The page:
The last time I visited Owen Brown’s grave, a friend and I took the surface streets into Pasadena, driving by long rows of magnolias and neat Craftsman bungalows. As we entered Altadena and the foothills of the San Gabriels, the road began to grade more steeply. We passed liquor stores and 99-cent stores, the houses stucco boxes on dry and tidy lawns. Soon we were twisting up the hills, and the bougainvillea gave way to native chaparral. We parked on a side street and walked to the El Prieto Fire Road—now not much more than a dirt path. The road was originally cleared as a wagon trail by the man himself, Owen Brown—veteran of the Kansas-Missouri border battles of the 1850s, third son of the insurrectionary abolitionist John Brown, and the only one of Brown’s sons who took part in his 1859 raid on the U.S. armory at Harper’s Ferry to escape alive.
We had been hiking for barely five minutes when we passed beneath three high electrical towers and scrambled off the trail and up the slope of Little Round Top, which is both little and round but was named after the hill in Gettysburg, Pennsylvania, defended by Union troops with a famous bayonet charge against the attacking Confederate army. And there at the peak, among yuccas and sage and manzanitas still black from the 2009 Station Fire, we found an oblong sandy bald spot, the for-now unmarked grave dug for Owen Brown in January 1889. Brown Mountain, named for Owen’s father, loomed to the north. A hawk hung in the air above the power lines. Below us the city was invisible, the entire L.A. basin one big, cottony bowl of haze. We could hear it nonetheless: the hum of traffic on the 210 freeway, leaf blowers, dogs barking, a siren somewhere.
It is occasionally shocking to recall that threads exist connecting Los Angeles to the remainder of the planet, and to its various pasts. Forgetfulness has long been part of the region’s draw. If you’re after wealth and fame, New York will do, but only L.A. promises a clean break: self-invention, sunshine, and oblivion. L.A., we would like to think, is less a place than an escape from place. Older towns have proud foundation myths involving she-wolves, goddesses giving birth to trees. L.A.’s myth is pastlessness, as if they built the freeways and the city just happened, a sleek, dry beast pulling itself from the swamps of history, racing ever forward, leaving no trail. But no matter how hard the bulldozers work to erase it, the past builds up. Even here, so high above the city. It hides on the hilltops and beneath the streets. If you live in L.A. long enough, or pay close enough attention, you begin to find that the town is heaving with ghosts.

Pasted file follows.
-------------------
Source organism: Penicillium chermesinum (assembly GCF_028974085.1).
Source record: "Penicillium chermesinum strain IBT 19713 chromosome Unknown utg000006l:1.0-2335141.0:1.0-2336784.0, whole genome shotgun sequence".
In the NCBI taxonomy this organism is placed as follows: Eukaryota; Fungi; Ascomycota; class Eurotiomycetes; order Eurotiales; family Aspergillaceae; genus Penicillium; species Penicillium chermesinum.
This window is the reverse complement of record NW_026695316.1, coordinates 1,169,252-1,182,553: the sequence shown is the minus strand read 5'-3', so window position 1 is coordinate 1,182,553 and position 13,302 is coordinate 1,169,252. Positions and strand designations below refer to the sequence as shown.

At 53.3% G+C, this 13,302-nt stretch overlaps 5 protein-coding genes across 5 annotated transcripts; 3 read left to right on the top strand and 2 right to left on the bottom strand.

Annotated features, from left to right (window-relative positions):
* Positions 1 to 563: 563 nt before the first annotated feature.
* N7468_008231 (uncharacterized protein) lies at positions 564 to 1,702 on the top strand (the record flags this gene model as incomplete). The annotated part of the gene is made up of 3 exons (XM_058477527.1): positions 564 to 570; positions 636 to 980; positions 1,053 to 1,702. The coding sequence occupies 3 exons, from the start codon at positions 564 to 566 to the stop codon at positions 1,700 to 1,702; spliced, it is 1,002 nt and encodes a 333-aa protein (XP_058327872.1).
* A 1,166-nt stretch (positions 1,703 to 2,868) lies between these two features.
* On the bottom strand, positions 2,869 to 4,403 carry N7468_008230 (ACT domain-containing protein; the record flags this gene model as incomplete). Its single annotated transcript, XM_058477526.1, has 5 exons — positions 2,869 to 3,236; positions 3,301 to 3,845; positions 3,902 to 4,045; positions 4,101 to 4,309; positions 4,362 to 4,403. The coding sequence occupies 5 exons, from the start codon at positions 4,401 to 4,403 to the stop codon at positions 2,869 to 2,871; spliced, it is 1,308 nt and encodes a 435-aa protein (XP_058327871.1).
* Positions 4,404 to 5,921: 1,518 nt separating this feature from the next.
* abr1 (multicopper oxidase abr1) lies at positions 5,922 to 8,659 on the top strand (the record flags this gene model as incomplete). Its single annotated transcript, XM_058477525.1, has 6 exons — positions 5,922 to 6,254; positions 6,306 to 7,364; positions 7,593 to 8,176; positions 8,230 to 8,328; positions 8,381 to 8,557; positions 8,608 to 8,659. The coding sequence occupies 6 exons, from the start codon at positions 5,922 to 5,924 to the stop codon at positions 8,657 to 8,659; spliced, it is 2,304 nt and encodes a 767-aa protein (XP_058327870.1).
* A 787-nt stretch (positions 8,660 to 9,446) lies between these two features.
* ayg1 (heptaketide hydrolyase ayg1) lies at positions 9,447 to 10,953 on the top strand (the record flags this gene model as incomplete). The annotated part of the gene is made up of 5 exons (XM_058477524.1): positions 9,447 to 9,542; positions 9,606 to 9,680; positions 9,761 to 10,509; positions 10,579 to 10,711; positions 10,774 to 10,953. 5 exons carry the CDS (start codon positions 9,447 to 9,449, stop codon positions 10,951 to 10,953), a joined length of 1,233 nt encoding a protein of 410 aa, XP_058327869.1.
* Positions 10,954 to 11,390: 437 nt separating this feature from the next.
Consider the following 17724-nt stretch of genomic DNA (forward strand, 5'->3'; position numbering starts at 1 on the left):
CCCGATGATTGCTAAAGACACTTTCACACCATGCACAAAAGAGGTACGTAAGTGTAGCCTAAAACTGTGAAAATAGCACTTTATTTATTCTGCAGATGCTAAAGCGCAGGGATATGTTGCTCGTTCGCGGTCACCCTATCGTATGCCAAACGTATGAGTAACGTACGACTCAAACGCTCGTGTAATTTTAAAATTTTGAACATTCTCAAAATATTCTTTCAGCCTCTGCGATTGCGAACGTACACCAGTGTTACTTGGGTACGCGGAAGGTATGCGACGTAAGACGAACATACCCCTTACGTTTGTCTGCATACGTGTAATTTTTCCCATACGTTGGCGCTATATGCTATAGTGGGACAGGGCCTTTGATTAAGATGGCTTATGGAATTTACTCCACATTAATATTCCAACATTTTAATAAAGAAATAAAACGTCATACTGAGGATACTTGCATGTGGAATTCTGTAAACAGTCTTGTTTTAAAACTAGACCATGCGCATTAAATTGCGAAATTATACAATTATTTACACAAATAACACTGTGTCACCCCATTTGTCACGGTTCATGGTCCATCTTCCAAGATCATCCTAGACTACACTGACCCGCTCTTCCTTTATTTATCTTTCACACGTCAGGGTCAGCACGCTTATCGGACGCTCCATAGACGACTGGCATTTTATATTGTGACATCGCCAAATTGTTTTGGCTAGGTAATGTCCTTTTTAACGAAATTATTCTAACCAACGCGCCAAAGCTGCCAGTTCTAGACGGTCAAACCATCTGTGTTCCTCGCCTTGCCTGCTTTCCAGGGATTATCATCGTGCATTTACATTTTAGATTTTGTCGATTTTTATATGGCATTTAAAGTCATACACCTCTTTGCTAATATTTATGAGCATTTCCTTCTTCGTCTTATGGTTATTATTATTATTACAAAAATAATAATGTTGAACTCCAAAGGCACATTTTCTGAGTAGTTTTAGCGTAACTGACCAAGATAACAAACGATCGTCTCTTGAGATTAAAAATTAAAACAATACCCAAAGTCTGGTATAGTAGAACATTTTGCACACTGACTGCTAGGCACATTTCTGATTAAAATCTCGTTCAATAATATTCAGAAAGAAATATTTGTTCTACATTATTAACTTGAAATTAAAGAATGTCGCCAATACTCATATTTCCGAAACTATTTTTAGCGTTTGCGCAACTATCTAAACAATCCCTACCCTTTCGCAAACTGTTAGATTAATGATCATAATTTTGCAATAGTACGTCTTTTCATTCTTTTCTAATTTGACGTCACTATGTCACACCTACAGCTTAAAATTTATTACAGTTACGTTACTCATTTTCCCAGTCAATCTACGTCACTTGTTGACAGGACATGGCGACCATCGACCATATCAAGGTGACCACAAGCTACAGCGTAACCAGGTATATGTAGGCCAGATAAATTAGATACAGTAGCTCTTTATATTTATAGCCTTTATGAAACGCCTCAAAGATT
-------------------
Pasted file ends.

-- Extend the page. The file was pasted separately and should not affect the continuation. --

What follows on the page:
Owen Brown, like a lot of us, came here because it was as far as he could go. Convinced of the radical iniquity of a society that tolerated slavery, he had sworn to his father that he would “break the jaws of the wicked and pluck the spoil out of his teeth.” When skirmishes broke out over whether Kansas would enter the Union as a free state or a slave state, Owen and four of his brothers moved west from Ohio to join the fight. Their father and another brother followed soon after (Brown père sired 20 kids in all). One night in May 1856, after “border ruffians” from Missouri looted and burned the city of Lawrence, John Brown, four of his sons, a brother-in-law, and two others rode to their pro-slavery neighbors’ farms, armed with guns and swords. They left five men dead that night. Owen killed a man, his brother Salmon later said, and “felt terribly conscience stricken.… He cried and took on at an agonizing rate.” Young Jason Brown, who had not joined his father and older brothers, recalled that the shock of their actions “nearly deprived me of my reason.” A pro-slavery militia burned the Browns’ homes. They took to the woods and fought a full-scale battle ten days later, five years before the beginning of the Civil War.